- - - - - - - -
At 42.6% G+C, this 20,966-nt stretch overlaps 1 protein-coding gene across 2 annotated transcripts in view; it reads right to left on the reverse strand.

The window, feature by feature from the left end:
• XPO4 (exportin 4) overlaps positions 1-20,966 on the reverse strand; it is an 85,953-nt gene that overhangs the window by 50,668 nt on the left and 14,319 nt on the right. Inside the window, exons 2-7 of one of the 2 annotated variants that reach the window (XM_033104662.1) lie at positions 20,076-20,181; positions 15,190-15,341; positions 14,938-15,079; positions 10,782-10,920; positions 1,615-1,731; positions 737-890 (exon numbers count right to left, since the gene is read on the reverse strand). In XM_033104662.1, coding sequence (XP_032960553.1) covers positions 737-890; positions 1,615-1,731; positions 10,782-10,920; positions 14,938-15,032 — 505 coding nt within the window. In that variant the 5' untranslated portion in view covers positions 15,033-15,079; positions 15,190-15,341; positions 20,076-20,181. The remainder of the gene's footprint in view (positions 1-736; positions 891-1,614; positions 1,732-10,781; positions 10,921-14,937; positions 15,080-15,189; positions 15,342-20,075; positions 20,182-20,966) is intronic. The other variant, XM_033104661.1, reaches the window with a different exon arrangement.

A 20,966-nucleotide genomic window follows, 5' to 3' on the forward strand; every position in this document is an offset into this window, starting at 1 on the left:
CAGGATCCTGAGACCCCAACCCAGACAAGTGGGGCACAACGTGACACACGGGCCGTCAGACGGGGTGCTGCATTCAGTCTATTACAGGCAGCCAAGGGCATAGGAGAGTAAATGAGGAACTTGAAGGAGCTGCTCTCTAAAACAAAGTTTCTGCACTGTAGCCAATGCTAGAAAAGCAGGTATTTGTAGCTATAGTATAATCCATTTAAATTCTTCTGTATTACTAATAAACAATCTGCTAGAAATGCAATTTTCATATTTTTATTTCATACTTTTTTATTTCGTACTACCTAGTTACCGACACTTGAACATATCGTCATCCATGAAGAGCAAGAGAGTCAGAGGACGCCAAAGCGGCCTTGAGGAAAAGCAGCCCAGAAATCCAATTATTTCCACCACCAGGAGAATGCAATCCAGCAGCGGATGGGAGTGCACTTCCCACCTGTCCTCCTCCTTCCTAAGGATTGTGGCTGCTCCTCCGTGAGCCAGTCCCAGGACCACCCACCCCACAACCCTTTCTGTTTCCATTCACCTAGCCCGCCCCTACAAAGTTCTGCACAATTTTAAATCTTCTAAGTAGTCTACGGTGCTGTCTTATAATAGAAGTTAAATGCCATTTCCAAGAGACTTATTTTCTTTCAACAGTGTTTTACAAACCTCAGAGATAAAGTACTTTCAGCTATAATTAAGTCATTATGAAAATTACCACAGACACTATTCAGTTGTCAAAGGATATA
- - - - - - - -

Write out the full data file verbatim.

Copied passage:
At 42.6% G+C, this 20,966-nt stretch overlaps 1 protein-coding gene across 2 annotated transcripts in view; it reads right to left on the reverse strand.

The window, feature by feature from the left end:
• XPO4 (exportin 4) overlaps positions 1-20,966 on the reverse strand; it is an 85,953-nt gene that overhangs the window by 50,668 nt on the left and 14,319 nt on the right. Inside the window, exons 2-7 of one of the 2 annotated variants that reach the window (XM_033104662.1) lie at positions 20,076-20,181; positions 15,190-15,341; positions 14,938-15,079; positions 10,782-10,920; positions 1,615-1,731; positions 737-890 (exon numbers count right to left, since the gene is read on the reverse strand). In XM_033104662.1, coding sequence (XP_032960553.1) covers positions 737-890; positions 1,615-1,731; positions 10,782-10,920; positions 14,938-15,032 — 505 coding nt within the window. In that variant the 5' untranslated portion in view covers positions 15,033-15,079; positions 15,190-15,341; positions 20,076-20,181. The remainder of the gene's footprint in view (positions 1-736; positions 891-1,614; positions 1,732-10,781; positions 10,921-14,937; positions 15,080-15,189; positions 15,342-20,075; positions 20,182-20,966) is intronic. The other variant, XM_033104661.1, reaches the window with a different exon arrangement.

A 20,966-nucleotide genomic window follows, 5' to 3' on the forward strand; every position in this document is an offset into this window, starting at 1 on the left:
CAGGATCCTGAGACCCCAACCCAGACAAGTGGGGCACAACGTGACACACGGGCCGTCAGACGGGGTGCTGCATTCAGTCTATTACAGGCAGCCAAGGGCATAGGAGAGTAAATGAGGAACTTGAAGGAGCTGCTCTCTAAAACAAAGTTTCTGCACTGTAGCCAATGCTAGAAAAGCAGGTATTTGTAGCTATAGTATAATCCATTTAAATTCTTCTGTATTACTAATAAACAATCTGCTAGAAATGCAATTTTCATATTTTTATTTCATACTTTTTTATTTCGTACTACCTAGTTACCGACACTTGAACATATCGTCATCCATGAAGAGCAAGAGAGTCAGAGGACGCCAAAGCGGCCTTGAGGAAAAGCAGCCCAGAAATCCAATTATTTCCACCACCAGGAGAATGCAATCCAGCAGCGGATGGGAGTGCACTTCCCACCTGTCCTCCTCCTTCCTAAGGATTGTGGCTGCTCCTCCGTGAGCCAGTCCCAGGACCACCCACCCCACAACCCTTTCTGTTTCCATTCACCTAGCCCGCCCCTACAAAGTTCTGCACAATTTTAAATCTTCTAAGTAGTCTACGGTGCTGTCTTATAATAGAAGTTAAATGCCATTTCCAAGAGACTTATTTTCTTTCAACAGTGTTTTACAAACCTCAGAGATAAAGTACTTTCAGCTATAATTAAGTCATTATGAAAATTACCACAGACACTATTCAGTTGTCAAAGGATATA